- Project Runeberg -  Through Siberia - the land of the future /
388

(1914) [MARC] Author: Fridtjof Nansen Translator: Arthur G. Chater - Tema: Russia
Table of Contents / Innehåll | << Previous | Next >>
  Project Runeberg | Like | Catalog | Recent Changes | Donate | Comments? |   

Full resolution (JPEG) - On this page / på denna sida - XVII. The Amúr district and the Amúr railway

scanned image

<< prev. page << föreg. sida <<     >> nästa sida >> next page >>


Below is the raw OCR text from the above scanned image. Do you see an error? Proofread the page now!
Här nedan syns maskintolkade texten från faksimilbilden ovan. Ser du något fel? Korrekturläs sidan nu!

This page has never been proofread. / Denna sida har aldrig korrekturlästs.

THROUGH SIBERIA
hydrogen, even if they were dug fifteen feet down. It
was chiefly open prairie, but here and there were large
copses of birch with dazzlingly white stems. It is the
" white birch " that grows here, and it is rightly named.
Unlike our birches at home, it is white from the root out
to the farthest branches, and it has a curiously light
appearance, especially now that the leaves are gone.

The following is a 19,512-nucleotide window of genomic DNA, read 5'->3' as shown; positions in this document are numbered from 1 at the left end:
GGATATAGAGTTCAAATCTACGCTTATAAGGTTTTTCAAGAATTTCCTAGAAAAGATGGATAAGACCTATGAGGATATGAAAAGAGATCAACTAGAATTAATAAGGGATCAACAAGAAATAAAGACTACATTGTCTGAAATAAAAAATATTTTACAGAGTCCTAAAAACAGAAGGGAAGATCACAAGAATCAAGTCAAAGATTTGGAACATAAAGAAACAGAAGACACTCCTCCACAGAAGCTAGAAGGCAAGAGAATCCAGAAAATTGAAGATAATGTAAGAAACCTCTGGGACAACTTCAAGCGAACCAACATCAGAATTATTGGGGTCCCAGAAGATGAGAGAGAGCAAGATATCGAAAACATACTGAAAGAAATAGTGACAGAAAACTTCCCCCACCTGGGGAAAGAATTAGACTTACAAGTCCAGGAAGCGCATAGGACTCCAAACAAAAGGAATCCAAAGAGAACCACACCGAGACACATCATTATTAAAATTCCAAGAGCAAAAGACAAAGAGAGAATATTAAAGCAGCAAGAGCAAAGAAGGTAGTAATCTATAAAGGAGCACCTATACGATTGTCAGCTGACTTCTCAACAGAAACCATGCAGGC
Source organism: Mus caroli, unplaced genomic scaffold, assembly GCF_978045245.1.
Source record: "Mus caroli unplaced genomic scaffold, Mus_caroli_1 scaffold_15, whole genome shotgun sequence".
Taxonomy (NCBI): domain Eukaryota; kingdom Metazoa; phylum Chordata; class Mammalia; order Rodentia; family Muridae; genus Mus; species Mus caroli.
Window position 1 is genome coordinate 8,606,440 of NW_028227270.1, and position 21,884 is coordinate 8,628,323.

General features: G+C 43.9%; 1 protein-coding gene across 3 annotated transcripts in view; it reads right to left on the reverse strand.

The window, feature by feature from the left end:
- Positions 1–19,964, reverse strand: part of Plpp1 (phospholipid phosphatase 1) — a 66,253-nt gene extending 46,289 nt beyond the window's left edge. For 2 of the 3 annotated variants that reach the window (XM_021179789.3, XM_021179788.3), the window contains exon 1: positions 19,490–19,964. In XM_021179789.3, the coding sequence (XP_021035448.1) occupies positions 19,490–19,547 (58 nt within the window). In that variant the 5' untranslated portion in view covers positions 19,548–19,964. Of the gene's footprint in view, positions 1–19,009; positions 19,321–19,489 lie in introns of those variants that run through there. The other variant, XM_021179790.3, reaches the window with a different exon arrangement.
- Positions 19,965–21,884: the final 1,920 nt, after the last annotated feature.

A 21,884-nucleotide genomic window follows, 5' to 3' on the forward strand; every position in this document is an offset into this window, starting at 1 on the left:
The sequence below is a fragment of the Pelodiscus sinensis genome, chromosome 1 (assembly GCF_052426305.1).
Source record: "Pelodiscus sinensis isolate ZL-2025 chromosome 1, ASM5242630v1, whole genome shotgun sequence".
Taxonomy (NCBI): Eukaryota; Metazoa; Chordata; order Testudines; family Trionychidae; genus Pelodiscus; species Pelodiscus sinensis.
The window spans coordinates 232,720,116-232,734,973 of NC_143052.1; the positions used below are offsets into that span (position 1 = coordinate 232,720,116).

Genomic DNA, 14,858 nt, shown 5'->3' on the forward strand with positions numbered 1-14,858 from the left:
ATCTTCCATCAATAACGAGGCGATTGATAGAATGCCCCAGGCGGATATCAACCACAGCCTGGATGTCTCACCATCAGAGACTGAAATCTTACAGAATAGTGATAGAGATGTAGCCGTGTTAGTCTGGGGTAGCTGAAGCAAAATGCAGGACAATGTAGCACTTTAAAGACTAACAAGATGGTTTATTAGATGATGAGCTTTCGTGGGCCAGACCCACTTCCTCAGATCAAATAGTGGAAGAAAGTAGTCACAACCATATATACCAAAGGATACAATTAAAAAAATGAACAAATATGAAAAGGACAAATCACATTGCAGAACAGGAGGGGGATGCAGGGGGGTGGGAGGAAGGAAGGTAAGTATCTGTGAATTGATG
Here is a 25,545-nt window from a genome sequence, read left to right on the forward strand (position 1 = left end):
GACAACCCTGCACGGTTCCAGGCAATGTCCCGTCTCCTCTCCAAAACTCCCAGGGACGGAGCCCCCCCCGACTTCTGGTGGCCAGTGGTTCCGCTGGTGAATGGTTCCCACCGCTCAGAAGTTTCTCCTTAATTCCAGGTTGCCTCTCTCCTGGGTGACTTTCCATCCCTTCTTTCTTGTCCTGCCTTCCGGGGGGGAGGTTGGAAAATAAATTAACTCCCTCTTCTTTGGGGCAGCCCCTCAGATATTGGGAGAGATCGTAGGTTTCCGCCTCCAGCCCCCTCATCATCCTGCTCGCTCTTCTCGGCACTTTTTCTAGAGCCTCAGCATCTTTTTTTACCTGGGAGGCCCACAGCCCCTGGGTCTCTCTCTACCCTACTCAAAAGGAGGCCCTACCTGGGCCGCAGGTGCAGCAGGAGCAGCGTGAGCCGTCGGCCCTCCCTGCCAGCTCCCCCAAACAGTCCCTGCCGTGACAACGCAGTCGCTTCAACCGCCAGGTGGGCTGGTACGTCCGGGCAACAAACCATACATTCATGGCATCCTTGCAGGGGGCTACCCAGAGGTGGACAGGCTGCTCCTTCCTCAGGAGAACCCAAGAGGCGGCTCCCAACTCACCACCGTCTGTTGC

The effect is quite unnatural, as though some one had
whitewashed them all over, as is done with fruit trees,
except that here the branches are also white to the
smallest twigs. Here again the trees are always far
apart. As we come farther west we begin to see a few
oaks among the birches, and here and there a solitary
larch. Grass grows everywhere, even among the trees
in the copses.
In the course of the day, as we trundled on to the
west in our trolleys, we came in sight of blue mountains
rising above the, plain far ahead. They were the ridges
of Little Khingån.
During the afternoon we came to the end of our
trolley journey ; no more line had been laid, and thence
forward we had to use motor-cars along the uneven road
which everywhere follows the railway, and is the first
thing to be made through the country where the rail
way is to run. This road is to be kept up after the
completion of the line, chiefly for strategic reasons ; as,
if a piece of the line should be torn up by a hostile force,
troops and artillery would still be able to advance by
the road. Besides, it will also serve to give the settlers
access to the stations.
There were two motor-cars at our disposal. One of
them was a good, powerful road car for ourselves, of the
usual type ; the other was an armoured car to take our
baggage. It was usually employed in carrying the mails
for the railway in this insecure country. It was
388

<< prev. page << föreg. sida <<     >> nästa sida >> next page >>


Project Runeberg, Mon May 13 19:57:57 2019 (aronsson) (download) << Previous Next >>
http://runeberg.org/siberia/0482.html

Valid HTML 4.0! All our files are DRM-free